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Skip The Room

Skip The Room

Danny Hamen

Three iconic hotel bars that aren’t just for tourists.

There is something intrinsically sophisticated about going to a ritzy hotel for a drink.

Often complete with ornate fixtures, angular modern furniture, and that glass bowl of green granny smith apples no one ever seems to eat, stopping into a hotel bar for a nightcap after dinner is about as representative of a romantic bygone era as pressing flowers into a handwritten thank you card.

But why is this? Getting boozy at a boujee hotel is a staple of the big-city zeitgeist.

Just because you’re not able to afford to stay at the Waldorf Astoria in NYC doesn’t mean you shouldn’t be able to enjoy its over-the-top offerings. It makes sense that some people might feel out of place waltzing into a upscale hotel they have no intention of sleeping in, but the entire purpose of a hotel is to show off the best the city has to offer, whether it be through extravagant decour, an outstanding beverage service, or a friendly, inviting staff (who, chances are, are unable to discern you from a hotel guest or a rando off the street).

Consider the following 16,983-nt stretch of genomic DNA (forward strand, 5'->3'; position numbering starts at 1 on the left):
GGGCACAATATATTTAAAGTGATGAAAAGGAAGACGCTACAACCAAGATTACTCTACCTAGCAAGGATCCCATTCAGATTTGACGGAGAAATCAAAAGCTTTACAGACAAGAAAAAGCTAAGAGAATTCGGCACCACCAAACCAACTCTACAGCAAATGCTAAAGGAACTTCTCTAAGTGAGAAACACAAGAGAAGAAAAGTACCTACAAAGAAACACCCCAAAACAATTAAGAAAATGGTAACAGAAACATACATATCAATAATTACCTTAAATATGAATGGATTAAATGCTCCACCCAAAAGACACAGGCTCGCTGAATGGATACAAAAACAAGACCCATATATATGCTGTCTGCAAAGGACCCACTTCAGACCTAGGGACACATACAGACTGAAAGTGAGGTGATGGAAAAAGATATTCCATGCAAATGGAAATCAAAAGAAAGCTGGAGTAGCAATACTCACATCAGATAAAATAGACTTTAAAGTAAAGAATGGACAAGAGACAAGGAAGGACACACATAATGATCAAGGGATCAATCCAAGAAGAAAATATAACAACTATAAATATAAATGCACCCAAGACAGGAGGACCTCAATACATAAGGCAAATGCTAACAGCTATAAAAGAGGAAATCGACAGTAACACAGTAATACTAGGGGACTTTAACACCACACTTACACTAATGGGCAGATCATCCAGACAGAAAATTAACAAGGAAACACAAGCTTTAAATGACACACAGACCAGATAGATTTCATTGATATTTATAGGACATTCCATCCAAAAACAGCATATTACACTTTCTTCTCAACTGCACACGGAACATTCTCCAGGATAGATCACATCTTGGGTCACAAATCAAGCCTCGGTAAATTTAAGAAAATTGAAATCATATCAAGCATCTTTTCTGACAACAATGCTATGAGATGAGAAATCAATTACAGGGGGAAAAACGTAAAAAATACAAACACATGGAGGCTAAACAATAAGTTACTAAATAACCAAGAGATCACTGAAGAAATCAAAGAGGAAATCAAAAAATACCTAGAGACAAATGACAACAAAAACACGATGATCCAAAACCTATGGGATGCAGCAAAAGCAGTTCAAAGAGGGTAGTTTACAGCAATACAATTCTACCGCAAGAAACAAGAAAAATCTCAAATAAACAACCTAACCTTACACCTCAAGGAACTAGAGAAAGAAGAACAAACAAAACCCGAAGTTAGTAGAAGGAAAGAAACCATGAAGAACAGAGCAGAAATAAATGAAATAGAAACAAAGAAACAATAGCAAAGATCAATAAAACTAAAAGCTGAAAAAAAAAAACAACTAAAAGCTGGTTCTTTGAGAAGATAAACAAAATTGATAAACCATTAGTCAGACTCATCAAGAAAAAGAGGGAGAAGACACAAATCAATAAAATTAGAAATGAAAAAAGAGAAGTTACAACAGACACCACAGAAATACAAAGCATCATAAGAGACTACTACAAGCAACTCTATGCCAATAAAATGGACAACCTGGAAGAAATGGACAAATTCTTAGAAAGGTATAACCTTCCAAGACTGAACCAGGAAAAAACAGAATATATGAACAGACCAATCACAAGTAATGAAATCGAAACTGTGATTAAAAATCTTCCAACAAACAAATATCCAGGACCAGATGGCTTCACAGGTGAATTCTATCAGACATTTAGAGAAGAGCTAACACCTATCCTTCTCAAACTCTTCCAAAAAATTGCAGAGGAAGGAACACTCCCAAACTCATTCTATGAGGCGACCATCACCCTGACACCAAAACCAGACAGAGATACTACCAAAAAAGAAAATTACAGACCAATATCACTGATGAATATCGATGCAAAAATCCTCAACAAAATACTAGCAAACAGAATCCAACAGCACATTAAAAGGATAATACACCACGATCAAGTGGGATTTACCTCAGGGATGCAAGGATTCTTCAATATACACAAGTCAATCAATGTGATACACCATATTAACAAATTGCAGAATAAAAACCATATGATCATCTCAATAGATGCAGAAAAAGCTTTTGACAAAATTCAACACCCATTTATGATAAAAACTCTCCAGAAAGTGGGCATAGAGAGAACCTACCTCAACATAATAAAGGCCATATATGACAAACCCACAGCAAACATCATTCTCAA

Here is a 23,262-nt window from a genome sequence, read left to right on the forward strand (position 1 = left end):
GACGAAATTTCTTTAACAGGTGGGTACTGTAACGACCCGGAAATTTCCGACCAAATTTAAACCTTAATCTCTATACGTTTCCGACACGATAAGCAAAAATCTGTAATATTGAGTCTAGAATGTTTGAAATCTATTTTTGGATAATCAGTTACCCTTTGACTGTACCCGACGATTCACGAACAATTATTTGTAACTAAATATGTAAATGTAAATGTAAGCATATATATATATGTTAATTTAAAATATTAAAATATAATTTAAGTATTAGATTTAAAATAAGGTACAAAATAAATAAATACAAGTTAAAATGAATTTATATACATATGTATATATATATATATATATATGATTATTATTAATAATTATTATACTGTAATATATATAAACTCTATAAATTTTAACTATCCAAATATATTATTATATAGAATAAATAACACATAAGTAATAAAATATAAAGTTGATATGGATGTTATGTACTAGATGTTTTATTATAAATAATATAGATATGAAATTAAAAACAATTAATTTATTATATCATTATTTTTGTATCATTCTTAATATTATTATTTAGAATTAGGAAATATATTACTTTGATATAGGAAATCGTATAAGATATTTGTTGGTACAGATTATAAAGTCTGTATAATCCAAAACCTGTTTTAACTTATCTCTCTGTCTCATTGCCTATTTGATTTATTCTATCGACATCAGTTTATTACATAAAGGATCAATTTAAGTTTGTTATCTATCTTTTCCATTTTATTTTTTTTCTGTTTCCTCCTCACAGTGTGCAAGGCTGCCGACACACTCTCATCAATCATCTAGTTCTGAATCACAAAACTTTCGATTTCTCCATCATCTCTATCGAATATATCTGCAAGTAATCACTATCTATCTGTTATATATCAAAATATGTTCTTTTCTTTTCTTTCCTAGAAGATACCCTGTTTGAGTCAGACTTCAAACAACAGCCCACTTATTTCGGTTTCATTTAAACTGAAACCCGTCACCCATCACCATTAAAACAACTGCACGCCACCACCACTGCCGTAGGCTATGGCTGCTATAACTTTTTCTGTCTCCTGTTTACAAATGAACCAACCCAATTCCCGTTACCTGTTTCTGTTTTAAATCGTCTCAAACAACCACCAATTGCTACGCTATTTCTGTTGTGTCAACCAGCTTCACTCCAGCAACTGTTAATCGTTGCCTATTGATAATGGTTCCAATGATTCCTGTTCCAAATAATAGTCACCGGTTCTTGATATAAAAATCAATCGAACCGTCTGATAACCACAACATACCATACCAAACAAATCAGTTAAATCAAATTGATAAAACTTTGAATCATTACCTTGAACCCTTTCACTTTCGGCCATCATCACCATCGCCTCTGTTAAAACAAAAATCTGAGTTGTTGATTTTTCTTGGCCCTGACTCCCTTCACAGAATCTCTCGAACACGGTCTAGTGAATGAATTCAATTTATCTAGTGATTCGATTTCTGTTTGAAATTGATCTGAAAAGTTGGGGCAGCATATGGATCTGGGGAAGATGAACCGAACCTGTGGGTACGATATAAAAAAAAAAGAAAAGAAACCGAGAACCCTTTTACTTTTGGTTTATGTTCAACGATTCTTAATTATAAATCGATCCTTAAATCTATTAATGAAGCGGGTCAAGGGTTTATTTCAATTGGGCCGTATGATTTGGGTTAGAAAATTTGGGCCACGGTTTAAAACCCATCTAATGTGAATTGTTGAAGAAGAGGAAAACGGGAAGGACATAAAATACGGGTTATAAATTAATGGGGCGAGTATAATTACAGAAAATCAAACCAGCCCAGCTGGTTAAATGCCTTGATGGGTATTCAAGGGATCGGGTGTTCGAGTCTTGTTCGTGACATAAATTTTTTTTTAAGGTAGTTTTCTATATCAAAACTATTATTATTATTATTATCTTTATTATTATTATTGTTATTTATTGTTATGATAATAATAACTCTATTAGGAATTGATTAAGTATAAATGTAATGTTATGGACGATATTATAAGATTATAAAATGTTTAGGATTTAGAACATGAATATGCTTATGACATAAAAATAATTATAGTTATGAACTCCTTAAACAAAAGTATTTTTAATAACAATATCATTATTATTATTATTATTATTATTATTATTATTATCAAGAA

While there are dozens of amazing hotels around Columbus that offer up an unforgettable, iconic atmosphere with delectable cocktails, we chose the three that we feel are the best in the business (and also because if we went to more than three in one month’s time we would wind up in the poorhouse. Journalist wages, ya know?)

The Keep Liquor Bar

The Leveque Tower | 50 W Broad St.

The Hotel

Erected in 1927, the Leveque Tower is arguably Columbus’s most iconic skyscraper. With a towering 47 stories, late Art Deco style architecture, and a wonderfully colorful glowing top, it’s every bit as Columbus as Buckeye football. But for decades, this architectural treasure has lain dormant, until top-to-bottom renovations made way for a boutique hotel and a new restaurant and cocktail bar, giving us a reason to step inside the historic landmark outside of sheer curiosity.

The Bar

With French-style cuisine, a cozy, dimly-lit atmosphere, and acclaimed chef Jonathan Olson in the kitchen, it’s no wonder why The Keep has found so much success in its first year. But we came for the drinks, so what better way to start the night than with the titular cocktail, the Leveque 75? A mix of Watershed Bourbon barrel gin, lemon, simple syrup, and cava makes for a fancy twist on a simple gimlet. Like most top notch cocktails, getting the ice just right is instrumental. If you are looking for another spin on a classic, go for the Old Fashioned, where they infuse their ice balls with bitters, or the Rat Pack Hooch, where they infuse blood orange rind and crystallized ginger inside the ice, topped with cognac and Jim Beam Black. Once you are properly buzzed, we recommended making your way to the top of the parking garage where you can find one of the best views the city has to offer.

Soul At The Joseph

Le Meridien | 620 N High St.

The Hotel